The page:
There are a lot of people that are unhappy at the moment… lack of control in your life can bring up a lot of anxieties for you. And certainly Covid can do that to you.
Fortunately, there are a few quite easy things you can do for yourself to turn this around.
I personally have added a Yale University course on Happiness to my daily routine and as well as learning a lot, I am also enjoying the stimulation. The course was surprisingly easy and even could be described as fun.
Generally the theme to most of the inspiring courses on line is gratitude and kindness. The emotional benefits of being kind to others is immense, some say even more than the person your are being kind to.
Mindfulness is also a magic cure for depression and being unhappy
Here is a paragraph from some research that shows gratitude and acts of kindness make as significant difference to your wellbeing when you practice it.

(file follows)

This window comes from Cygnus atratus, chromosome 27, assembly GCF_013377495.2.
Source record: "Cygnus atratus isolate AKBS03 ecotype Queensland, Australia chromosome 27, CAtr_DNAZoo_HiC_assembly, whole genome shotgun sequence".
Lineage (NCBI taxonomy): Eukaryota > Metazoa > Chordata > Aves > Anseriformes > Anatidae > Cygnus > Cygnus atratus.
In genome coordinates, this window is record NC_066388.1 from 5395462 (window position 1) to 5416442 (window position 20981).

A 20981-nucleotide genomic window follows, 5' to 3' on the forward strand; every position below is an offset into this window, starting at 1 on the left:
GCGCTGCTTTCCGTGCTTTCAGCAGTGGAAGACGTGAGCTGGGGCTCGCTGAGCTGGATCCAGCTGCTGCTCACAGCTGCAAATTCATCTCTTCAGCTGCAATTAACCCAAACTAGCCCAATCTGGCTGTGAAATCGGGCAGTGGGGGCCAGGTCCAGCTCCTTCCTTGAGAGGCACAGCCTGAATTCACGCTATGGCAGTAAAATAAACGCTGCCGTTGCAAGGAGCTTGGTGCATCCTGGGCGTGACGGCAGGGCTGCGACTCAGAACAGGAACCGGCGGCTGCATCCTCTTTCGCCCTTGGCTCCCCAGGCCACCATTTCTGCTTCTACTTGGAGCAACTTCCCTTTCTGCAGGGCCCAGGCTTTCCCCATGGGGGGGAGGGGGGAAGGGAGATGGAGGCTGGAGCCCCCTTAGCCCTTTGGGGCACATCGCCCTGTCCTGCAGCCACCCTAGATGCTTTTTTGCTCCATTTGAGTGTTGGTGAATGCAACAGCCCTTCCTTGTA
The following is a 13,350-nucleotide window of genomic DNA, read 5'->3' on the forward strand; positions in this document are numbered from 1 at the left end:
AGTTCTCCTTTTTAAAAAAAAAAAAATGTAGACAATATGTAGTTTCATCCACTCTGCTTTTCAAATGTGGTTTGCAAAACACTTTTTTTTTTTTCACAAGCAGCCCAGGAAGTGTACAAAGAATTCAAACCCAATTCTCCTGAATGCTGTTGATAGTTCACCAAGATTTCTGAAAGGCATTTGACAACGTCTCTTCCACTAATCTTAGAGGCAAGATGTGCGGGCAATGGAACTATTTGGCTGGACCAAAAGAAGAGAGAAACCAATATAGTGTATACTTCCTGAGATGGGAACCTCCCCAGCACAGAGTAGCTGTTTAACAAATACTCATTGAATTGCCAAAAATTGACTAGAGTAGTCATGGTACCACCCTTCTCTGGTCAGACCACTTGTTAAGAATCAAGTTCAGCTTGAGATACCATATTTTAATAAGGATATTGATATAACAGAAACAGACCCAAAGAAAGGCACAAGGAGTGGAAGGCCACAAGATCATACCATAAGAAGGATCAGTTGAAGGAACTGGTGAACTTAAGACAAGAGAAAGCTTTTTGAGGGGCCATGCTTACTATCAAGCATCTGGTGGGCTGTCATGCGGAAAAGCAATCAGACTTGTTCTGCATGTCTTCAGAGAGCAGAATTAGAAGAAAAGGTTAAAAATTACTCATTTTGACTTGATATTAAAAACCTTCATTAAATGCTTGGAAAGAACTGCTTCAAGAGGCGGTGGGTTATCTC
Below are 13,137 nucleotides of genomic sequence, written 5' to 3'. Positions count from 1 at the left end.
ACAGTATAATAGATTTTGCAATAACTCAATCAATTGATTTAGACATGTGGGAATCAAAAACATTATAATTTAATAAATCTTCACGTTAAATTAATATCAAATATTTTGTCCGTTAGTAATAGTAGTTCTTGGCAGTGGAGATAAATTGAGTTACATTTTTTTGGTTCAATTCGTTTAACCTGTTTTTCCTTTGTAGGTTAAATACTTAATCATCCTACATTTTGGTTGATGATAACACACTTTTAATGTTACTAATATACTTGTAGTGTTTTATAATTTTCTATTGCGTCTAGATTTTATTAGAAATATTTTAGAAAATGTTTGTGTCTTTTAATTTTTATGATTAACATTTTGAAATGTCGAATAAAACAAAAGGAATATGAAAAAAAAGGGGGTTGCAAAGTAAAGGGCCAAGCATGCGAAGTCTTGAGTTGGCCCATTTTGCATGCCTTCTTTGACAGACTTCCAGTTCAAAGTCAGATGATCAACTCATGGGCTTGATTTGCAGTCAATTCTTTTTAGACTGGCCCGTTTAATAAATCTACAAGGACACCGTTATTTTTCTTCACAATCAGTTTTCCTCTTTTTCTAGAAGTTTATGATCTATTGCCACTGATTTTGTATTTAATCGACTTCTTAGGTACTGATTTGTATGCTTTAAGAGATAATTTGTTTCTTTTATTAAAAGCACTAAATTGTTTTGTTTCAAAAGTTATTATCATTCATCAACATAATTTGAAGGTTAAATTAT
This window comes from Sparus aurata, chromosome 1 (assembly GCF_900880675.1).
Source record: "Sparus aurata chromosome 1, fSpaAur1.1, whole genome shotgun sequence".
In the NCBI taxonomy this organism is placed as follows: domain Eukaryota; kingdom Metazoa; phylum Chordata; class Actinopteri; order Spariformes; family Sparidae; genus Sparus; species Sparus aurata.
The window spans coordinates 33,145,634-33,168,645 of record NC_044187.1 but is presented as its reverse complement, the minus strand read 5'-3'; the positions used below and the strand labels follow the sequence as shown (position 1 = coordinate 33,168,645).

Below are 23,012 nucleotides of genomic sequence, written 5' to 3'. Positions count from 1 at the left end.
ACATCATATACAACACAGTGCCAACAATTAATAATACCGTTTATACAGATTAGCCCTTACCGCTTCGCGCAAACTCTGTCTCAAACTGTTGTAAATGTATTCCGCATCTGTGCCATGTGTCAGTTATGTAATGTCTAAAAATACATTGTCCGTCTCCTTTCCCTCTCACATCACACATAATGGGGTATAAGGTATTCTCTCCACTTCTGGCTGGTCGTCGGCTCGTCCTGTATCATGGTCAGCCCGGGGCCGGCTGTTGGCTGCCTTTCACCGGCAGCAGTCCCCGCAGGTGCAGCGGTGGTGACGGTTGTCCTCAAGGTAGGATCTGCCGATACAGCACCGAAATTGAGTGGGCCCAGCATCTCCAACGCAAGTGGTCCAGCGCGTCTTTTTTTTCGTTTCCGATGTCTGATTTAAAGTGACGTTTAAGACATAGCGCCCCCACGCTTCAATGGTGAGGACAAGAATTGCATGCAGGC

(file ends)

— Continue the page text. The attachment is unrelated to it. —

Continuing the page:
HAPPY PEOPLE BECOME HAPPIER THROUGH KINDNESS: A COUNTING KINDNESSES INTERVENTION
Department of Psychology Tohoku Gakuin University
Kobe College Japan
Kwansei Gakuin University Japan
Gratitude is an important human strength that contributes to subjective happiness (Emmons and Crumpler, 2000; McCullough et al., 2002; Peterson and Seligman, 2004). McCullough et al. (2001) showed that grateful individuals were especially appreciative of the contribution of others to their happiness. Watkins et al. (2003) suggested that grateful persons would further be characterized by the appreciation of life’s simple pleasures. These results imply reciprocal relationships among gratitude, subjective happiness, and good social relationships. Consequently, compared with unhappy people, happy people report close and satisfying relationships and feel more gratitude in their lives (Park et al., 2004). Whereas gratitude results when people receive kindness from other people, kindness entails enacting kind behavior toward other people. We expected that in addition to the strength of gratitude, the strength of kindness would also play an important role in increasing subjective happiness.